To those of us in the real world the Labour manifesto was little more than a leftie wish list. It’s unlikely that, considering what’s going to be required for Brexit, there would be sufficient parliamentary time to enact it and the tax raising proposals were just wishful thinking. However, there wasn’t very much Conservative criticism of it – largely, I suspect, because a “coronation” was expected. It would, however, have quickly collapsed under scrutiny.

    If there was another election tomorrow Corbyn would probably end up in No. 10 because of the bandwagon effect. However, next time it’s unlikely that the Conservatives will have such a poor campaign, there will almost certainly be a new leader, and there will be concerted attacks on Corbyn’s fantasy economics.

    To get an overall majority significant numbers of voters have to be persuaded to switch from the Conservatives – as Blair achieved.

  3. Delta says:

    He certainly does doesn’t he……
    OK finally! Got to the truth. The newly elected Labour MP Emma Dent Coad was on the company board that managed the Grenfell building she was ALSO on the scrutiny committee that was meant to find and address faults with the building and with her expertise on the board she would have been fully aware of the issues. So on the night of the fire Corbyn rushed to her rescue and the logic of the Left is to blame your opponents for that which you plan or intend to do…so they blamed May for being absentee while the Labour MP mysteriously vanished from the scene. All this was done to protect the real coward who did not wish to look the locals in the eye!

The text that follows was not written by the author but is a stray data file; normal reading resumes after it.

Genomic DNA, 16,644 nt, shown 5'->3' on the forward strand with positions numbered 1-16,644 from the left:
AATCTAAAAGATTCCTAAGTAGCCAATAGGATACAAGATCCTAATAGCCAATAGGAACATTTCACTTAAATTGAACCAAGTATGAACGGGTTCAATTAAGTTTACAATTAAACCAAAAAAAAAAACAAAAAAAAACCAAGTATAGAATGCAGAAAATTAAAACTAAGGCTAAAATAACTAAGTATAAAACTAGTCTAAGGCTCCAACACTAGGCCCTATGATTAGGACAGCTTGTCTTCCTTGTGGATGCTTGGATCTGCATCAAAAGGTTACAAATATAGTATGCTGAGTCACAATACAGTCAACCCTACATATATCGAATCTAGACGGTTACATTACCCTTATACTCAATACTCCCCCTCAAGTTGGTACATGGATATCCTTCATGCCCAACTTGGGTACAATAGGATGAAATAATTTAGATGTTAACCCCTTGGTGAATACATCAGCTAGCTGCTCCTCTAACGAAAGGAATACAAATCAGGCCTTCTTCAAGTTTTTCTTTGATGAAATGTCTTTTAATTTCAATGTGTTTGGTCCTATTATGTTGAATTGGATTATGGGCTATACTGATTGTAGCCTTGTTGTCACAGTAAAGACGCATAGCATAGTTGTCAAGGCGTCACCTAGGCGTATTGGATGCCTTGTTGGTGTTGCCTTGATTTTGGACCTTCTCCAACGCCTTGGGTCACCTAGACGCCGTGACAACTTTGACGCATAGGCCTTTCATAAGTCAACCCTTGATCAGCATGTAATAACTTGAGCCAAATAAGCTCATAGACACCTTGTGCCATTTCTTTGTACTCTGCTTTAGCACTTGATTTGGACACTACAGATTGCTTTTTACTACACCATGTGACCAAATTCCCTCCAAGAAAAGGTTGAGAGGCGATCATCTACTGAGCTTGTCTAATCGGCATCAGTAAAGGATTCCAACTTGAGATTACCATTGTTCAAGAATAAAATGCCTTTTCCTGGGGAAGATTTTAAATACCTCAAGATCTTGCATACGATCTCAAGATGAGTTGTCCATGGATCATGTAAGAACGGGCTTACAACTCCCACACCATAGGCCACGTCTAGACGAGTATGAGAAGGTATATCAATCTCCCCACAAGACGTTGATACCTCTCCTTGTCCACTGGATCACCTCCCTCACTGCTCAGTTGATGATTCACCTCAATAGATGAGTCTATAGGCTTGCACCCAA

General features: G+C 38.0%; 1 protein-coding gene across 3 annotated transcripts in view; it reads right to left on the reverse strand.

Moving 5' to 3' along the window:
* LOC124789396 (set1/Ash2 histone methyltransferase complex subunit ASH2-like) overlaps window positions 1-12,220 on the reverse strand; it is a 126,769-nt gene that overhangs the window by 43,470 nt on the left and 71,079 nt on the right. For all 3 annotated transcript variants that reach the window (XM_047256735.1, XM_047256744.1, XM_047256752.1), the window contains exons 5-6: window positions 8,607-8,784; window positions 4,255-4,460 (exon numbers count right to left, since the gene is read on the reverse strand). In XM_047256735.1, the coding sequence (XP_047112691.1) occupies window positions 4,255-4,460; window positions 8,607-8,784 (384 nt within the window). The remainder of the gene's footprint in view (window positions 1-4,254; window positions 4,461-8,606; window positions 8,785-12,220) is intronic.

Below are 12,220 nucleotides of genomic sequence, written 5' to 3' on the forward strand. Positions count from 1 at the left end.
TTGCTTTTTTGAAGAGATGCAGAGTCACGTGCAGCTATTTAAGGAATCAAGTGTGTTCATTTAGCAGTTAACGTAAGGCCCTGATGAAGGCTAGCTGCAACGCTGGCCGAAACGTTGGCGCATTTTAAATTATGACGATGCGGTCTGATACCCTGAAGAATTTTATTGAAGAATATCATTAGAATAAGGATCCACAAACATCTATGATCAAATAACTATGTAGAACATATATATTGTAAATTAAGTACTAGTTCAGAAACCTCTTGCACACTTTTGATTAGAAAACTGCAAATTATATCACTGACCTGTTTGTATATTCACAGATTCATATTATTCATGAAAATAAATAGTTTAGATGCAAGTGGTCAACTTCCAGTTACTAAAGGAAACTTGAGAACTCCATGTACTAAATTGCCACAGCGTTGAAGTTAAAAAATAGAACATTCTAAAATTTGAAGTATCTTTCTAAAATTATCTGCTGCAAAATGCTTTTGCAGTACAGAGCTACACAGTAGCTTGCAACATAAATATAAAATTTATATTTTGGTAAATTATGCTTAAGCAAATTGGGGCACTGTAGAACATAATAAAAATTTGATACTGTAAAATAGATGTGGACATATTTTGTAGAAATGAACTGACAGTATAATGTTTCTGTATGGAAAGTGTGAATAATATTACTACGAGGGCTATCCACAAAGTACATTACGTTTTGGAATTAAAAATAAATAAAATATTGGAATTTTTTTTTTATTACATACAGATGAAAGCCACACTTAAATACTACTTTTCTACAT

4. Delta says:

    So for all their “empathy” Momentums Labour made the victims of the fire, people who were grieving, shocked and vulnerable tools for their cover up to cover for their cowardly MP who would not look them in the eye she was on the company board, she sat in the Local Authority and scrutinised these matters and when the event occurred she vanished from the scene.
    Not only did Corbyn and his people attempt a clumsy cover up they even turned these people against the Local Authority and created more problems for the beleaguered emergency services.
    All that for a cover up.